The United States Intelligence Community

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Within the United States Intelligence Community (IC) there are a variety of sources and means with which intelligence information can be collected. Jeffrey T. Richelson, the author of The U.S. Intelligence Community states that ?Collection activity can take any of several overlapping forms: open source collection, clandestine collection, human source collection and interrogation, and technical collection.? 1 These areas that Richelson refers to can be broken down into the following disciplines: open source intelligence (OSINT), Human Intelligence (HUMINT), Imagery Intelligence (IMINT), Signals Intelligence (SIGINT) and Measurement and Signature Intelligence (MASINT). OSINT is the collection of intelligence readily available to the public, such as magazines, online databases, radio broadcasts and newspapers. HUMINT encompasses information gleaned from clandestine, human source and interrogation methods. And IMINT, SIGINT, and MASINT encapsulate the disciplines under technical collection. With each intelligence collection method there are both positives and negatives to consider ? some come with great risks, but potentially yield great rewards and some come with low risks, but need to be collected as part of an overall, holistic campaign and then analyzed extensively to yield palatable results.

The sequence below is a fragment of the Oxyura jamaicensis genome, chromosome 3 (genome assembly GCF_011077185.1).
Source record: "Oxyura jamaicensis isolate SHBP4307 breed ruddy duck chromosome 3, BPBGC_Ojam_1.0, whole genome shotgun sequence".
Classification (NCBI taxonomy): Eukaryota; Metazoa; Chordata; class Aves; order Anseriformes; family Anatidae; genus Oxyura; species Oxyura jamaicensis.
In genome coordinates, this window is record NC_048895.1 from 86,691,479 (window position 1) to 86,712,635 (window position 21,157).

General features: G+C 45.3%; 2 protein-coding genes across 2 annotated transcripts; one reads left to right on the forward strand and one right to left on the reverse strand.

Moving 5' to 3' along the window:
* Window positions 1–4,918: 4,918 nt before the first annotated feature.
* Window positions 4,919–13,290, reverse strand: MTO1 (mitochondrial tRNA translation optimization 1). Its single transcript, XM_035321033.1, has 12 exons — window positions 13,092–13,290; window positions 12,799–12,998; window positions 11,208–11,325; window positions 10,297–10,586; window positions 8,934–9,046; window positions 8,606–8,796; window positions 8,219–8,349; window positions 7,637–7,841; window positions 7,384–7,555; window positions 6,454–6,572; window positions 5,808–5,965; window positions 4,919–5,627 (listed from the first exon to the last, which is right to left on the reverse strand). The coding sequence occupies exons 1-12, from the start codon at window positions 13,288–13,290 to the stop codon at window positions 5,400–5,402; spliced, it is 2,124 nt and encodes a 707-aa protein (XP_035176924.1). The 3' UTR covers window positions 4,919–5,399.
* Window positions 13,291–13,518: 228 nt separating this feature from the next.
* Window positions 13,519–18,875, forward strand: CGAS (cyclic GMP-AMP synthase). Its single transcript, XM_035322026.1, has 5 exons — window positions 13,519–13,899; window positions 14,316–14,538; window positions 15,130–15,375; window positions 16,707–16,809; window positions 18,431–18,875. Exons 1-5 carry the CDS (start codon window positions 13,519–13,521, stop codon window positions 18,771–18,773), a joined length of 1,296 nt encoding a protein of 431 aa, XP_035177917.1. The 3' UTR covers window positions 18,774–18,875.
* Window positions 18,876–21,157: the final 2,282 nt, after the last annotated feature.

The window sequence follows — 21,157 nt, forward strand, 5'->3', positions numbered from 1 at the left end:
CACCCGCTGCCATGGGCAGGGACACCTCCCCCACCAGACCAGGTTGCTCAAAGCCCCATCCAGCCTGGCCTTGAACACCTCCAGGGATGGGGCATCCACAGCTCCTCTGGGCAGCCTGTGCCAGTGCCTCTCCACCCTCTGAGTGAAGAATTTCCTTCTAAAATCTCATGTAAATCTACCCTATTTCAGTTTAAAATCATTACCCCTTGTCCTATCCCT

The collection of open source intelligence (OSINT) involves the exploitation of materials that are readily available to the public. According to InfoSec Institute, traditional
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